Yes, Bills are back, but it could be worse


The TV Repairman:

OK, you're disappointed that the Buffalo Bills are going back to the Super Bowl. But, wait: Consider the alternative.

Who, with even the slightest hope for a competitive game against those behemoths from Dallas in the Georgia Dome next Sunday, would have wanted the Kansas City Chiefs representing the AFC?

Face it, there's every likelihood the Super Bowl will continue to be what it has been for the past decade -- an NFC walkover, a sequel to bygone days in baseball when the National League used to beat up so consistently on the American League in the All-Star Game.

But what are the Bills supposed to do, take a dive just to satisfy those people who only bother to show up for one game a year, anyway?

It was sort of cute yesterday, the way Buffalo quarterback Jim Kelly stood on the sidelines and teased, "We're baaaack," as his team was making short work of Kansas City, a club that, like the guy in the commercial, appeared to leave its game plan on a table in the hall back home.

"Nobody expects us to win," Kelly added, "so we'll just show up and have some fun . . . and what happens, happens."

The hope, of course, is that the Bills play as solidly as they have been during the playoffs and that, somehow, a lot of the early breaks go against the Cowboys and it remains a game for a couple of hours.

That, according to Buffalo's special teams demon, Steve Tasker, is what Super Sunday is all about: "That's the game everyone watches. And if it's not a good game, people get mad and blame us." Which is understandable, because no one likes a party pooper.

Off the conference championship results, it would appear the viewing faithful are owed a good game for a change, as the action was even more one-sided than Buffalo's 30-13 destruction of K.C. and the 38-21 dismantling of San Francisco by Dallas.

NBC tried mightily to suggest the Chiefs were dangerous throughout, citing Joe Montana's accomplishments ad infinitum. But that was back in the '80s, back when Joe used to throw the ball downfield, not pitch it forward about 5 yards and hope for a big run out of one of his receivers.

"Super Joe, save us from Buffalo," was the often-heard plea, to which Montana's answer was a 3-for-14 start in the passing department.

Worse, completely bottled up, the Chiefs were not forthcoming with any kind of adjustment offensively and, it wasn't until halftime that studio commentator Joe Gibbs provided suggestions. Just what it is analyst Bob Trumpy thinks he's supposed to provide is anyone's guess. As for the K.C. coaching staff, they drew a blank, obviously.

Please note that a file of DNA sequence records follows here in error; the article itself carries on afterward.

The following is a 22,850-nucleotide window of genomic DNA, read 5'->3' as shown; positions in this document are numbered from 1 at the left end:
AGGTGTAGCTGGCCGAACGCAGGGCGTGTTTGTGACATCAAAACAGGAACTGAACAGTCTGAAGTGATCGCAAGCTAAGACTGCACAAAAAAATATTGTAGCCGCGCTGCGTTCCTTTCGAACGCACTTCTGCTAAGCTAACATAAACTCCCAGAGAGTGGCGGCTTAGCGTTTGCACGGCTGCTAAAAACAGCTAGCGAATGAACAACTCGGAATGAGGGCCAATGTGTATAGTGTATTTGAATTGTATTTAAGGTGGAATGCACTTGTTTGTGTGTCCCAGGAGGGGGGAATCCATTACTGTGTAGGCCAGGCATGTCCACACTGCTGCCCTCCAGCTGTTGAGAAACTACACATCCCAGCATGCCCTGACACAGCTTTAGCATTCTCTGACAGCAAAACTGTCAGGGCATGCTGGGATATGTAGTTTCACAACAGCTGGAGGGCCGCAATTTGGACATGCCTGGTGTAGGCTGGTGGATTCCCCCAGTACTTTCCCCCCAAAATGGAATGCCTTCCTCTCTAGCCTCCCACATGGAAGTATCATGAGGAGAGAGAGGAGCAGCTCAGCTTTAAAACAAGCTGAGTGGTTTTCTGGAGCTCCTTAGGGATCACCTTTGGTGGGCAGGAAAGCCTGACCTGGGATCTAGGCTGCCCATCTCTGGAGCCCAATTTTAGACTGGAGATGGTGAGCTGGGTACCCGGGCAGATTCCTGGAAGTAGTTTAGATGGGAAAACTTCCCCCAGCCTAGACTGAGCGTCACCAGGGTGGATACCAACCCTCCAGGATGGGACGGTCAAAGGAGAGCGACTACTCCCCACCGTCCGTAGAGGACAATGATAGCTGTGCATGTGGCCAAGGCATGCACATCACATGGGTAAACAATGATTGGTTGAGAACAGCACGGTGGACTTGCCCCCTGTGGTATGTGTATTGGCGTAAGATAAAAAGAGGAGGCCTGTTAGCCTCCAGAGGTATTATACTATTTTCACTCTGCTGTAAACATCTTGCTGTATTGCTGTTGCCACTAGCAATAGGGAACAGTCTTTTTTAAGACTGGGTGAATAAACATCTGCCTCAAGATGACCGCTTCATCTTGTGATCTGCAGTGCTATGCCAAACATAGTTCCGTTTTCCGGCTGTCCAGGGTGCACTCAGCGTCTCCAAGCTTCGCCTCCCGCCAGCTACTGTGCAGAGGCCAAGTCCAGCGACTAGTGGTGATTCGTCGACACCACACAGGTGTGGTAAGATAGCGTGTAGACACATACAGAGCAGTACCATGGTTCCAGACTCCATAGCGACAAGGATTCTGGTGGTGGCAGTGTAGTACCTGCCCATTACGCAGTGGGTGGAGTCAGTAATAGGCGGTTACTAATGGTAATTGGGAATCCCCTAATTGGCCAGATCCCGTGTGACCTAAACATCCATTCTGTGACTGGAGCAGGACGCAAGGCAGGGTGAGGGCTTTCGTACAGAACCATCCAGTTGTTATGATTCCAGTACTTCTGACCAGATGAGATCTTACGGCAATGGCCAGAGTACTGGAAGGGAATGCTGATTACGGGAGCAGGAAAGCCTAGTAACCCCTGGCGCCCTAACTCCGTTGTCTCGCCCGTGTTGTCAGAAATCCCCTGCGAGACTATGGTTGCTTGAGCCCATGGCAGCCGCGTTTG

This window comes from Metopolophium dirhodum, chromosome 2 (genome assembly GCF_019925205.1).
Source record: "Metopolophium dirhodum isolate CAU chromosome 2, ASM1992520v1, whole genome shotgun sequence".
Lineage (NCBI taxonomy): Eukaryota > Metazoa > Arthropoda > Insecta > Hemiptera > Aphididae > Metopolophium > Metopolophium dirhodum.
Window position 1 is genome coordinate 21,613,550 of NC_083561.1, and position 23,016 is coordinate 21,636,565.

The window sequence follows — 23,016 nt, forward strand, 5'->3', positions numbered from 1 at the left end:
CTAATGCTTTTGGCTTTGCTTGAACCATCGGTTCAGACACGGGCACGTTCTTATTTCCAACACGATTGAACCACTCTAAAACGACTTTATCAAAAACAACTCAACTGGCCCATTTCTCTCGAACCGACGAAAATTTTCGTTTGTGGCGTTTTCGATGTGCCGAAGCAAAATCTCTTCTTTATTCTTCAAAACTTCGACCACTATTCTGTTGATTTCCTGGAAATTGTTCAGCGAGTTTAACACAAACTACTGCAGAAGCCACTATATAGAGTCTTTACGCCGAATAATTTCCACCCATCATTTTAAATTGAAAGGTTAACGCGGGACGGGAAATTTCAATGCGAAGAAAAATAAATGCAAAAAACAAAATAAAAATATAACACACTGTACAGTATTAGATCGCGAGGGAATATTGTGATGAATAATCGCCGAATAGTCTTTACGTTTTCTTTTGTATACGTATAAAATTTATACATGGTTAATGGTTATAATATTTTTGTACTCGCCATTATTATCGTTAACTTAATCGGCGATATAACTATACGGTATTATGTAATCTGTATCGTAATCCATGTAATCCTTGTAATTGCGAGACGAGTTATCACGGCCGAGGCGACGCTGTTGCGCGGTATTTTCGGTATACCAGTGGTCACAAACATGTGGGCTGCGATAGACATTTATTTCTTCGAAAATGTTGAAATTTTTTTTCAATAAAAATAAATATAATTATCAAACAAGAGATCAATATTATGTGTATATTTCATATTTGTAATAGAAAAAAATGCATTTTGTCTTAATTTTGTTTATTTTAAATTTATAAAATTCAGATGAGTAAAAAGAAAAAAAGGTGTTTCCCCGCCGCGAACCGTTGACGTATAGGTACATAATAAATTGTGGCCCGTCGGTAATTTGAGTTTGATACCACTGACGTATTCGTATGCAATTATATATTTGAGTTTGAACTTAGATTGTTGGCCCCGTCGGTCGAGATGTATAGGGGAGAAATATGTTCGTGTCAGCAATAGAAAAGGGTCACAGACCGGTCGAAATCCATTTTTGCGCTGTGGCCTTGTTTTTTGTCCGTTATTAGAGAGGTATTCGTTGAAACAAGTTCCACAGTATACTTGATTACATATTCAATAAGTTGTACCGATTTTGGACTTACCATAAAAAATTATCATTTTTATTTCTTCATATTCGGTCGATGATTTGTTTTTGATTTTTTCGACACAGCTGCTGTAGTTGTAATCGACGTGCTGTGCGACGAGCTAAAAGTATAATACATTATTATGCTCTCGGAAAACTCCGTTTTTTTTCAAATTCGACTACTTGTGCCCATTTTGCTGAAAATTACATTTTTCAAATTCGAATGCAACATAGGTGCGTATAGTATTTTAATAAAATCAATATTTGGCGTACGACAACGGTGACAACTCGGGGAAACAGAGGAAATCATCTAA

No one said it -- after all, the guy is almost a deity -- but it wasn't until Montana went out with a head injury that the Chiefs made any kind of splash. Backup Dave Krieg, at least, threw the ball downfield.

Unfortunately for CBS, doing its last game for at least four years after a 38-year association with the NFL, it didn't have much to work with, so dominant were the Cowboys.

But one sequence, late in the game and featuring nonpareil announcers John Madden and Pat Summerall, pointed up just how good these guys have been together over the years. As a picture of Dallas' of fensive coordinator, Norv Turner, flashed on the screen, Madden said, "Norv's looking at something he calls 'Bernie's List.' "

The two men then explained how, during the week, backup quarterback Bernie Kosar prepared a list of plays he thought would be successful against the next opponent. With Kosar in the game, Madden said, "They're probably working that list right now."

Out of the huddle came the Cowboys. The 49ers were in a blitz and Kosar fired a slant-in pass to a wide receiver. "[Alvin] Harper's gone," Summerall said in his usual succinct fashion. Beautiful.

To its credit, CBS did not get overly mushy as its final telecast drew to a close, the lead announcers continuing to stress that through all the years the game had always been the thing.

"We haven't got football at CBS," Madden said, "but we've got the memories."

And he'll have football, too, as he inks a contract with Fox network this week for quarterback-type money ($30 million for four years).

NBC has the Super Bowl, and a fervent wish is that Dick Enberg eases off on the flowery opening he introduced yesterday's game with.

"Each is sieged by shades of the same dream," is how the usually reserved play-by-play man started. "Some seek to destroy nightmares . . . erase the memories that plague him . . . about to meet with unkind reality" were just a few of the phrases in what sounded like the death scene in "Hamlet."

Imagine if earlier rumors had proven true and Madden had ended up in the NBC booth with Enberg doing his "big ol' hogs snorting around in mud" routine whenever Joe Jacoby showed up on camera.

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